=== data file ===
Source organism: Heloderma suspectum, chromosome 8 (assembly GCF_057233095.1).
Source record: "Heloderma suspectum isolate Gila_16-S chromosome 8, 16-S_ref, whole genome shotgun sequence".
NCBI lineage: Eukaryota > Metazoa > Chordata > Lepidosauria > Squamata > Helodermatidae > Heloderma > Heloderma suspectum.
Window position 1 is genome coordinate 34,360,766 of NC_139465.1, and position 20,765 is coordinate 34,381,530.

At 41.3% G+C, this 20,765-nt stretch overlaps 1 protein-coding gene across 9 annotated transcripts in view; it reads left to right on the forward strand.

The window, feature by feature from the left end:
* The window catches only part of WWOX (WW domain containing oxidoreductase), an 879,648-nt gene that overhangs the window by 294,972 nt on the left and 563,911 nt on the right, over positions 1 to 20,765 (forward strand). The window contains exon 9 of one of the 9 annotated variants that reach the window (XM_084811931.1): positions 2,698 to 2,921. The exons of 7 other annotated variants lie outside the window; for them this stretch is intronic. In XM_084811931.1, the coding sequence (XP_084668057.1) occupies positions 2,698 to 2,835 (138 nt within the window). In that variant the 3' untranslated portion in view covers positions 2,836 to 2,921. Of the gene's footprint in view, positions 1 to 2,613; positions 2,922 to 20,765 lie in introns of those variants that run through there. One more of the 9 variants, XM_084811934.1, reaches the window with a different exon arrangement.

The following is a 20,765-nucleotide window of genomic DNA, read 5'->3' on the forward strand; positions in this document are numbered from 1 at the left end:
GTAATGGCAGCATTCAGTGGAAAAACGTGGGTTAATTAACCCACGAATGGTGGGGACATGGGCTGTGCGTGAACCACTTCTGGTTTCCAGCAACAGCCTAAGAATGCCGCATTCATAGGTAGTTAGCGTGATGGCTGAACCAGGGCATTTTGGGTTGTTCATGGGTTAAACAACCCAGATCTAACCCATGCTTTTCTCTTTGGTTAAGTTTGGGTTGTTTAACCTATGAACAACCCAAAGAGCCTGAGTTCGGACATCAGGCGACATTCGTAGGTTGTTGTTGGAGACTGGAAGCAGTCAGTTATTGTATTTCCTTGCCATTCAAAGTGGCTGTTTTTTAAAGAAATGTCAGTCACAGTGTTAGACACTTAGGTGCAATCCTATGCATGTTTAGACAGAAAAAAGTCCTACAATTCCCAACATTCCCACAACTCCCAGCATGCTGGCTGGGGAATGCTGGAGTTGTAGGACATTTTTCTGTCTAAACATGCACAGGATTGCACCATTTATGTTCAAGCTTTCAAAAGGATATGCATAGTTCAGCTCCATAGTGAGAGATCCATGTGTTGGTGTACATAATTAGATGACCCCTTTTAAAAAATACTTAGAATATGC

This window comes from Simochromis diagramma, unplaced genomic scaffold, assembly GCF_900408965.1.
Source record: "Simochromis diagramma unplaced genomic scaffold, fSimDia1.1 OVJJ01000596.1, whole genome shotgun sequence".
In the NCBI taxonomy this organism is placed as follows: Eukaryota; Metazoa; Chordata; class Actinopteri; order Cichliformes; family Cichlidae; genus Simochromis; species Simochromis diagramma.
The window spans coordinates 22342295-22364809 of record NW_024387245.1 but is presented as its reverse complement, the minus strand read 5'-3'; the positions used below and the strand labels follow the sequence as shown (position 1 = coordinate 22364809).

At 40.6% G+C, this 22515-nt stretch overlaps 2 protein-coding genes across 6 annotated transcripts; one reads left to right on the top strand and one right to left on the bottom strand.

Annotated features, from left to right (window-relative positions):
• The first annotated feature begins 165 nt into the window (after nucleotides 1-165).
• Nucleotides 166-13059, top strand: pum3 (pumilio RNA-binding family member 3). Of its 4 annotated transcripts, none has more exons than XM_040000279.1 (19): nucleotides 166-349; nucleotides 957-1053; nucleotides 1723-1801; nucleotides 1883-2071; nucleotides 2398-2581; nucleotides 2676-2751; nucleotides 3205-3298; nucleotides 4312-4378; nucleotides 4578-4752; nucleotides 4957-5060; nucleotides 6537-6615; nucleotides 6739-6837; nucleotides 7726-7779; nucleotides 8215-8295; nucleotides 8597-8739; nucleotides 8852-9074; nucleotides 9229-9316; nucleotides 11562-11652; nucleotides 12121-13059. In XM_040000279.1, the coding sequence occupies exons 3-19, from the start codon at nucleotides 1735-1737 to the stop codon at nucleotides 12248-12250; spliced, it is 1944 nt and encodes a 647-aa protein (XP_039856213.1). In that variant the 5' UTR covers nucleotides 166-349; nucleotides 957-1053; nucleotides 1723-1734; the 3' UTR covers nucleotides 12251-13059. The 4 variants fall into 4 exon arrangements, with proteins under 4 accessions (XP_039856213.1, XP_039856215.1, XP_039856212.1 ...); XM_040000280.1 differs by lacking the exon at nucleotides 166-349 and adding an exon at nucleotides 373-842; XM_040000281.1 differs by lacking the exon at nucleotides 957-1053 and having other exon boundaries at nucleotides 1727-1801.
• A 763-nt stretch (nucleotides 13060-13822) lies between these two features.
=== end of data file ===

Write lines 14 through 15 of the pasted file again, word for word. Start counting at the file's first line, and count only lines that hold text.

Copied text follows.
At 40.6% G+C, this 22515-nt stretch overlaps 2 protein-coding genes across 6 annotated transcripts; one reads left to right on the top strand and one right to left on the bottom strand.

Annotated features, from left to right (window-relative positions):